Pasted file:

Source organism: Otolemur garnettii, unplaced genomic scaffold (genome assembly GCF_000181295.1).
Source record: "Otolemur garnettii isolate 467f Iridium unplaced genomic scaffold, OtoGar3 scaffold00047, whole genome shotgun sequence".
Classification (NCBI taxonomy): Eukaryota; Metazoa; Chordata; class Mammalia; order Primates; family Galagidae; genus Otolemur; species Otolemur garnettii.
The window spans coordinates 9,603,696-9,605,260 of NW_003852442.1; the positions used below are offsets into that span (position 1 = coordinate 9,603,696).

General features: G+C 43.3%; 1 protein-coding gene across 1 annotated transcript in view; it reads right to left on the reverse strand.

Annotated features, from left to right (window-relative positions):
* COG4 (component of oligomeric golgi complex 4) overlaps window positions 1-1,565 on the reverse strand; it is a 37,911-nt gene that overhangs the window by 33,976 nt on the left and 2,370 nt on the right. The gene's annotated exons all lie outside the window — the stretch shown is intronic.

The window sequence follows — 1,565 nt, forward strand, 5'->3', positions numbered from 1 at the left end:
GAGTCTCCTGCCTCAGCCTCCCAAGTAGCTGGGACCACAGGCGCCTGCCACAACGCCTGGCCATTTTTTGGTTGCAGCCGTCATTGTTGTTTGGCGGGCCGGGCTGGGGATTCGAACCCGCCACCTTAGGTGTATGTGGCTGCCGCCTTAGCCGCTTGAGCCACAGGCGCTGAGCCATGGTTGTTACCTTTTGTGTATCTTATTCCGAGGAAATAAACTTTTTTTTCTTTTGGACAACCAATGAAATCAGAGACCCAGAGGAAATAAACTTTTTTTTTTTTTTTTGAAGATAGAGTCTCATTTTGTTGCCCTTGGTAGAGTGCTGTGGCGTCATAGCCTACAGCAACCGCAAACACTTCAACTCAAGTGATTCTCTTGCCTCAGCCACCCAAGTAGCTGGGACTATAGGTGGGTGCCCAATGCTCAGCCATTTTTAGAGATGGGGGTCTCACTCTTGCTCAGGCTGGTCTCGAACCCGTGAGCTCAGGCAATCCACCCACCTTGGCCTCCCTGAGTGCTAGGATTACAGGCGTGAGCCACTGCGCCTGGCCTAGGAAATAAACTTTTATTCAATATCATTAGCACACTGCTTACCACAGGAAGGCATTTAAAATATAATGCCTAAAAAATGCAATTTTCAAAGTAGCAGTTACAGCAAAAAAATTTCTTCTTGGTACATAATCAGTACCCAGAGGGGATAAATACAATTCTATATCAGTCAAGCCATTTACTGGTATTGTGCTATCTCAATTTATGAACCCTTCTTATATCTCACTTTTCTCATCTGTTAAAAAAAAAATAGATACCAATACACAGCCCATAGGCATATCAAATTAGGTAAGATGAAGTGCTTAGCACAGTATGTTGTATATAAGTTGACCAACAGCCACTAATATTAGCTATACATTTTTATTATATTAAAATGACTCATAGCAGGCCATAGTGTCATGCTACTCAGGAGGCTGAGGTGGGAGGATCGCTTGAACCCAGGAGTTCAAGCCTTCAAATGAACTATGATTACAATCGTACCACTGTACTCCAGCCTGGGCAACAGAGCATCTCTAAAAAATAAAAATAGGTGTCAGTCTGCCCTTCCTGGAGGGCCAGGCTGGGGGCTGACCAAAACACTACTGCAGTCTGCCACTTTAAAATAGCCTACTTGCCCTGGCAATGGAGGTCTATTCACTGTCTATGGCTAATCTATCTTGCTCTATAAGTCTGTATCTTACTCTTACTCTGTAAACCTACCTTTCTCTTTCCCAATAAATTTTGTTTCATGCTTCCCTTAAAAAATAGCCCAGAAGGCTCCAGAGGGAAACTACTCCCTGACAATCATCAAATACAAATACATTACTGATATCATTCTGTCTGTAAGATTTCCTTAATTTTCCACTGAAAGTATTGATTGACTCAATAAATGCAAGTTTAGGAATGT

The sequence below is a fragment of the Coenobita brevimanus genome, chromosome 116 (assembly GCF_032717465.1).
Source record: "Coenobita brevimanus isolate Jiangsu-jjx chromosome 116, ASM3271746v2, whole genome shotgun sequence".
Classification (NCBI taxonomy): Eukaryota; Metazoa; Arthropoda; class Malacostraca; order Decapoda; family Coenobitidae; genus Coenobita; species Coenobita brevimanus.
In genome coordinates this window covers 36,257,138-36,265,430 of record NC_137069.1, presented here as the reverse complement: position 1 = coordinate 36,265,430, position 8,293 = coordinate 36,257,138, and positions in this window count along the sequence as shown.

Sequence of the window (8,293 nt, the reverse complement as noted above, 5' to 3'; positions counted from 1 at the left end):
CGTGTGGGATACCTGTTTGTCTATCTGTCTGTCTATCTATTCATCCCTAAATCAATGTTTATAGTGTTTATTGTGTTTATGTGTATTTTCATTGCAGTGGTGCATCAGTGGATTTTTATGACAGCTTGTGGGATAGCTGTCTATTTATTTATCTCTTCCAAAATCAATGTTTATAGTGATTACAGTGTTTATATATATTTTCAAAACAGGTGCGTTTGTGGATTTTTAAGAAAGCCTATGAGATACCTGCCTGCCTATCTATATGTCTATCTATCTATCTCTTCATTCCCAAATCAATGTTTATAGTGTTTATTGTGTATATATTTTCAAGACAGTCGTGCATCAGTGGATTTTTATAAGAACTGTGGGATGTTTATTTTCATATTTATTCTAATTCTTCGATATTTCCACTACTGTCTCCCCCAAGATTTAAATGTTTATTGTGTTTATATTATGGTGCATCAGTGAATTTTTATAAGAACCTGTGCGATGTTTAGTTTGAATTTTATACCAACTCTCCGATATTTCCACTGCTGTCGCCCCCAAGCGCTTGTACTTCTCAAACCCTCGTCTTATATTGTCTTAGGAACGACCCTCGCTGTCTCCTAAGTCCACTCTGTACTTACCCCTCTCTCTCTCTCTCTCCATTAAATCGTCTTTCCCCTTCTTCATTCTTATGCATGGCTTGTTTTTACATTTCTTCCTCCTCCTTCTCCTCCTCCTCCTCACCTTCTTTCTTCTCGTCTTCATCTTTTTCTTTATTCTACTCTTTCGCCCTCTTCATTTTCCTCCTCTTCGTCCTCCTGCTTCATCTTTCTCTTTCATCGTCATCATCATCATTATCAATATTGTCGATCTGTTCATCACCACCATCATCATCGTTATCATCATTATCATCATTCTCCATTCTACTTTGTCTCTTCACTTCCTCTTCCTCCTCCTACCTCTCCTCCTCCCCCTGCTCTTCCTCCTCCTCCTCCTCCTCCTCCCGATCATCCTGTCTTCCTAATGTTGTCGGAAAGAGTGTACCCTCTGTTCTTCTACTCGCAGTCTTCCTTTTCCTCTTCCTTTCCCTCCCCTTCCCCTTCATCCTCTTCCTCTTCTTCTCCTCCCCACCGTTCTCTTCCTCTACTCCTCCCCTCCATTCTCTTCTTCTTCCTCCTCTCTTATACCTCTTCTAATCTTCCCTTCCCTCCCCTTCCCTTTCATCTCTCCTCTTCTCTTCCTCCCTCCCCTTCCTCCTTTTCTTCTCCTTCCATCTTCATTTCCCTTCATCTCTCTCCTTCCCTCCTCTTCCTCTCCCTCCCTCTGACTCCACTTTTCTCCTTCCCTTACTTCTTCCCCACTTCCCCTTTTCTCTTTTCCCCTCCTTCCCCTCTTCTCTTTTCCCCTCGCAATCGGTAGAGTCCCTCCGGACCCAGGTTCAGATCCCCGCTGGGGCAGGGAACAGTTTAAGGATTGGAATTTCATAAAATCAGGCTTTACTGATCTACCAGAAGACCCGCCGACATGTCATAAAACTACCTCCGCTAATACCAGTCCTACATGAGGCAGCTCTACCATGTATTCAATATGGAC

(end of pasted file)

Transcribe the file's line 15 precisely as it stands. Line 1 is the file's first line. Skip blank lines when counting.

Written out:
CGTGTGGGATACCTGTTTGTCTATCTGTCTGTCTATCTATTCATCCCTAAATCAATGTTTATAGTGTTTATTGTGTTTATGTGTATTTTCATTGCAGTGGTGCATCAGTGGATTTTTATGACAGCTTGTGGGATAGCTGTCTATTTATTTATCTCTTCCAAAATCAATGTTTATAGTGATTACAGTGTTTATATATATTTTCAAAACAGGTGCGTTTGTGGATTTTTAAGAAAGCCTATGAGATACCTGCCTGCCTATCTATATGTCTATCTATCTATCTCTTCATTCCCAAATCAATGTTTATAGTGTTTATTGTGTATATATTTTCAAGACAGTCGTGCATCAGTGGATTTTTATAAGAACTGTGGGATGTTTATTTTCATATTTATTCTAATTCTTCGATATTTCCACTACTGTCTCCCCCAAGATTTAAATGTTTATTGTGTTTATATTATGGTGCATCAGTGAATTTTTATAAGAACCTGTGCGATGTTTAGTTTGAATTTTATACCAACTCTCCGATATTTCCACTGCTGTCGCCCCCAAGCGCTTGTACTTCTCAAACCCTCGTCTTATATTGTCTTAGGAACGACCCTCGCTGTCTCCTAAGTCCACTCTGTACTTACCCCTCTCTCTCTCTCTCTCCATTAAATCGTCTTTCCCCTTCTTCATTCTTATGCATGGCTTGTTTTTACATTTCTTCCTCCTCCTTCTCCTCCTCCTCCTCACCTTCTTTCTTCTCGTCTTCATCTTTTTCTTTATTCTACTCTTTCGCCCTCTTCATTTTCCTCCTCTTCGTCCTCCTGCTTCATCTTTCTCTTTCATCGTCATCATCATCATTATCAATATTGTCGATCTGTTCATCACCACCATCATCATCGTTATCATCATTATCATCATTCTCCATTCTACTTTGTCTCTTCACTTCCTCTTCCTCCTCCTACCTCTCCTCCTCCCCCTGCTCTTCCTCCTCCTCCTCCTCCTCCTCCCGATCATCCTGTCTTCCTAATGTTGTCGGAAAGAGTGTACCCTCTGTTCTTCTACTCGCAGTCTTCCTTTTCCTCTTCCTTTCCCTCCCCTTCCCCTTCATCCTCTTCCTCTTCTTCTCCTCCCCACCGTTCTCTTCCTCTACTCCTCCCCTCCATTCTCTTCTTCTTCCTCCTCTCTTATACCTCTTCTAATCTTCCCTTCCCTCCCCTTCCCTTTCATCTCTCCTCTTCTCTTCCTCCCTCCCCTTCCTCCTTTTCTTCTCCTTCCATCTTCATTTCCCTTCATCTCTCTCCTTCCCTCCTCTTCCTCTCCCTCCCTCTGACTCCACTTTTCTCCTTCCCTTACTTCTTCCCCACTTCCCCTTTTCTCTTTTCCCCTCCTTCCCCTCTTCTCTTTTCCCCTCGCAATCGGTAGAGTCCCTCCGGACCCAGGTTCAGATCCCCGCTGGGGCAGGGAACAGTTTAAGGATTGGAATTTCATAAAATCAGGCTTTACTGATCTACCAGAAGACCCGCCGACATGTCATAAAACTACCTCCGCTAATACCAGTCCTACATGAGGCAGCTCTACCATGTATTCAATATGGAC